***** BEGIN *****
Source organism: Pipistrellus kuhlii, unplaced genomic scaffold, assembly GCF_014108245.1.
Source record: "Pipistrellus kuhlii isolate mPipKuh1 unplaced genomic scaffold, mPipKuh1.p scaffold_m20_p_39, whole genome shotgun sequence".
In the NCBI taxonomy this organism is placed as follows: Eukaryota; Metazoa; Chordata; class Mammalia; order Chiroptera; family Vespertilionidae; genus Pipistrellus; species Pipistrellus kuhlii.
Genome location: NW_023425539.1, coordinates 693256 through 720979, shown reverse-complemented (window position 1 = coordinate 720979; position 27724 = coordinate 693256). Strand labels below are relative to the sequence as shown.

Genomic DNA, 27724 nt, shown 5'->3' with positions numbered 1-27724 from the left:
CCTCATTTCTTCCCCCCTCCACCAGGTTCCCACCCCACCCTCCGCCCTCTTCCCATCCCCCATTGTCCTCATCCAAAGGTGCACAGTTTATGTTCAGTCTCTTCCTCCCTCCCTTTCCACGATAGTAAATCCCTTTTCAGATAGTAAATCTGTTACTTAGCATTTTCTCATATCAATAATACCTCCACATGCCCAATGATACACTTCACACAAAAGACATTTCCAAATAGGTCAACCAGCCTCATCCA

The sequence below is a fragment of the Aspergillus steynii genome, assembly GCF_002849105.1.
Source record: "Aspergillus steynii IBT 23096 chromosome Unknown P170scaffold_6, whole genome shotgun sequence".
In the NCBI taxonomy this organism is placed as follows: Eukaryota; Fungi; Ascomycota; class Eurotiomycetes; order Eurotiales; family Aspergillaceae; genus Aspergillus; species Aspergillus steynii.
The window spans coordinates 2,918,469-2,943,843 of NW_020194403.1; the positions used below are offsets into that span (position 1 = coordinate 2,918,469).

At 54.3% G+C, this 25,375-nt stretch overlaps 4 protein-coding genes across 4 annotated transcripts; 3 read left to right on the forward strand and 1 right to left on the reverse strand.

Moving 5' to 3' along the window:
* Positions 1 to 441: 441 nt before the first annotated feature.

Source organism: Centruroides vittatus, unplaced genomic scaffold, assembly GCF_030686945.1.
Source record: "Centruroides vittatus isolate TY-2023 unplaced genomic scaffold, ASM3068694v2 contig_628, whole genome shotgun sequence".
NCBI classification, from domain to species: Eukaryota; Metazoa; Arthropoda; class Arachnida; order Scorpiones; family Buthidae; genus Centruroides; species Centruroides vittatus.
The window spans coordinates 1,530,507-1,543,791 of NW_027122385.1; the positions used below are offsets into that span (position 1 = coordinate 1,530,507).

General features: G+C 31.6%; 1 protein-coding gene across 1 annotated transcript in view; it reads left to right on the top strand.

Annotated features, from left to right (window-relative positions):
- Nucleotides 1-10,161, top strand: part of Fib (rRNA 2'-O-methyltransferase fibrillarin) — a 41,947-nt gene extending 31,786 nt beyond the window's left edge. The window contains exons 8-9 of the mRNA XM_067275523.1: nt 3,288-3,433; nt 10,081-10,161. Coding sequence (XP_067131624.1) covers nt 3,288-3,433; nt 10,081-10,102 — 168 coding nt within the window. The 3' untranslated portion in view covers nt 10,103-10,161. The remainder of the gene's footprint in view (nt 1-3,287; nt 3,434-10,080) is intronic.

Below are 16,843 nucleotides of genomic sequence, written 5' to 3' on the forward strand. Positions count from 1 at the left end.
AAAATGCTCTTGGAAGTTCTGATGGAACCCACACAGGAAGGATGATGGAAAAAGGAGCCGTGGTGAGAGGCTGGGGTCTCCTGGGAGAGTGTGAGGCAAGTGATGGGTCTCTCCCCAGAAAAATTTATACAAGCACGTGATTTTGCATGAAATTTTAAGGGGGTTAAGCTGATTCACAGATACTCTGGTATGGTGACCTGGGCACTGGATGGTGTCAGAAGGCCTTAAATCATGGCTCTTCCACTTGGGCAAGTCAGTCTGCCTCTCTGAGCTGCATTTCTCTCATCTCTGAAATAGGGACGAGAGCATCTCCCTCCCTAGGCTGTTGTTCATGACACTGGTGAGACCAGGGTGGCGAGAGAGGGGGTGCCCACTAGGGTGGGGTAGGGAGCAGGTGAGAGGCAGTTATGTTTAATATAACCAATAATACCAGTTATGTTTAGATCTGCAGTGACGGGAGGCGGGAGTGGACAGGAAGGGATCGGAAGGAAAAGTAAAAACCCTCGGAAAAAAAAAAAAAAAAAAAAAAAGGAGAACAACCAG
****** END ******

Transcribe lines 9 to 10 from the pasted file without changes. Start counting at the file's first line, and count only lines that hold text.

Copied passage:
In the NCBI taxonomy this organism is placed as follows: Eukaryota; Fungi; Ascomycota; class Eurotiomycetes; order Eurotiales; family Aspergillaceae; genus Aspergillus; species Aspergillus steynii.
The window spans coordinates 2,918,469-2,943,843 of NW_020194403.1; the positions used below are offsets into that span (position 1 = coordinate 2,918,469).